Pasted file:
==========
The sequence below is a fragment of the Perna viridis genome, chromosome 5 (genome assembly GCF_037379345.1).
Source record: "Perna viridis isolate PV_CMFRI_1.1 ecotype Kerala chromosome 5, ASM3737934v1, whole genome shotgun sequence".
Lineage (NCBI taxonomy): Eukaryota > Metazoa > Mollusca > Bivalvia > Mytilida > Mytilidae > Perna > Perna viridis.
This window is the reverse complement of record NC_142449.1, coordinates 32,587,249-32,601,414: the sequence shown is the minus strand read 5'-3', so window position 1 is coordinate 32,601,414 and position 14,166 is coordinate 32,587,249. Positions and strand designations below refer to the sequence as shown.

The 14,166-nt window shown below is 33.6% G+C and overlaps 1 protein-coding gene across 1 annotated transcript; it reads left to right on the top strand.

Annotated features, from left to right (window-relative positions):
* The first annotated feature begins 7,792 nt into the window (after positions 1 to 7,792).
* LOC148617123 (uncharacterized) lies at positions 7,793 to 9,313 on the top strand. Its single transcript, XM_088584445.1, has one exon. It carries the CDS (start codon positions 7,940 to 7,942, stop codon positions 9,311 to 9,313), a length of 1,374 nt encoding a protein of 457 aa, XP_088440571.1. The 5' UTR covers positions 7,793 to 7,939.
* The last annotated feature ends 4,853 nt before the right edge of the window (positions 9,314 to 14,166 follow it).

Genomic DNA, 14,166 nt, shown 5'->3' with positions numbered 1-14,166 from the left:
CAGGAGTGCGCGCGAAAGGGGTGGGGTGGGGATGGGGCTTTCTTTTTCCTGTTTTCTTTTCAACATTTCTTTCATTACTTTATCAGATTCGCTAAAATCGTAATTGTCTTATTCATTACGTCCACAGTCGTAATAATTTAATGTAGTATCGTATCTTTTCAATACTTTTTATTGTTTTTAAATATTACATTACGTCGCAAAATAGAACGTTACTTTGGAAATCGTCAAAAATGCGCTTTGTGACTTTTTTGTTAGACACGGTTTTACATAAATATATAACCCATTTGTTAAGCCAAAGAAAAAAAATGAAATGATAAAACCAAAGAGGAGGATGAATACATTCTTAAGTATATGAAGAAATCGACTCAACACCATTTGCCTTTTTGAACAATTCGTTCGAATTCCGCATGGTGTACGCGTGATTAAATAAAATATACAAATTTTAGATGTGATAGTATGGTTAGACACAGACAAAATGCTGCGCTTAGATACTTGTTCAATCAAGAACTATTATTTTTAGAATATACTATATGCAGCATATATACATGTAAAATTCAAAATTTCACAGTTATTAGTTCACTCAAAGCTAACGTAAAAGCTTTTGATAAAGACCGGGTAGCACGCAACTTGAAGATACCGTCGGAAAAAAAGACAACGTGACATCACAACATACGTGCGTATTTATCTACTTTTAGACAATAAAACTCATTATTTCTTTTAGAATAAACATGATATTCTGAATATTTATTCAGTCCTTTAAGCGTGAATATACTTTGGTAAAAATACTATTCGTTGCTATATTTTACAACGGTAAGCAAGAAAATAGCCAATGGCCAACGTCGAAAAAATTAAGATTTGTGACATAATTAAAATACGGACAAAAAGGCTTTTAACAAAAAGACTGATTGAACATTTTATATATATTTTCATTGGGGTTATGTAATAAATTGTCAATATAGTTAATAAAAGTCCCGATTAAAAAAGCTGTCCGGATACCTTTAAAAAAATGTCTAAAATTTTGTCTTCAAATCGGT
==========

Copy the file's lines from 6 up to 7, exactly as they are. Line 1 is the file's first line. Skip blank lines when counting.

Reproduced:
Annotated features, from left to right (window-relative positions):
* The first annotated feature begins 7,792 nt into the window (after positions 1 to 7,792).